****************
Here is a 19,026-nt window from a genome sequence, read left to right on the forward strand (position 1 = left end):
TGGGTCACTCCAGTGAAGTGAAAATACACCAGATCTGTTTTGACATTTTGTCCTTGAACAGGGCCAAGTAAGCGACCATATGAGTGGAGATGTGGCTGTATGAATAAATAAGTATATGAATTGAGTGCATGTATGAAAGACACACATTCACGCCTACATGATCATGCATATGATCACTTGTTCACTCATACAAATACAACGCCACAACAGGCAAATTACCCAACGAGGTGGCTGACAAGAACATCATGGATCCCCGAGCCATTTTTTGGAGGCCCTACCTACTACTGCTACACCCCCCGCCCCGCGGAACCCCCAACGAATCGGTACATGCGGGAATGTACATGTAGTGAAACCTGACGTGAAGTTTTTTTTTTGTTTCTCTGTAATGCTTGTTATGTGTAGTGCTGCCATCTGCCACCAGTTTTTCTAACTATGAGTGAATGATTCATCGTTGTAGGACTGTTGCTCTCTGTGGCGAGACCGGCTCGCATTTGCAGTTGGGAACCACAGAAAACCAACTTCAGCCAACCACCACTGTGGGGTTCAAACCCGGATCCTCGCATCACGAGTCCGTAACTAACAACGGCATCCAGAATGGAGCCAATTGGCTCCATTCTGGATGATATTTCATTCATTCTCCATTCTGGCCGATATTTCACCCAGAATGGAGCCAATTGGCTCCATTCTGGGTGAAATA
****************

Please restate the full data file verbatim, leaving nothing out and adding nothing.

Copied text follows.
Here is a 19,026-nt window from a genome sequence, read left to right on the forward strand (position 1 = left end):
TGGGTCACTCCAGTGAAGTGAAAATACACCAGATCTGTTTTGACATTTTGTCCTTGAACAGGGCCAAGTAAGCGACCATATGAGTGGAGATGTGGCTGTATGAATAAATAAGTATATGAATTGAGTGCATGTATGAAAGACACACATTCACGCCTACATGATCATGCATATGATCACTTGTTCACTCATACAAATACAACGCCACAACAGGCAAATTACCCAACGAGGTGGCTGACAAGAACATCATGGATCCCCGAGCCATTTTTTGGAGGCCCTACCTACTACTGCTACACCCCCCGCCCCGCGGAACCCCCAACGAATCGGTACATGCGGGAATGTACATGTAGTGAAACCTGACGTGAAGTTTTTTTTTTGTTTCTCTGTAATGCTTGTTATGTGTAGTGCTGCCATCTGCCACCAGTTTTTCTAACTATGAGTGAATGATTCATCGTTGTAGGACTGTTGCTCTCTGTGGCGAGACCGGCTCGCATTTGCAGTTGGGAACCACAGAAAACCAACTTCAGCCAACCACCACTGTGGGGTTCAAACCCGGATCCTCGCATCACGAGTCCGTAACTAACAACGGCATCCAGAATGGAGCCAATTGGCTCCATTCTGGATGATATTTCATTCATTCTCCATTCTGGCCGATATTTCACCCAGAATGGAGCCAATTGGCTCCATTCTGGGTGAAATA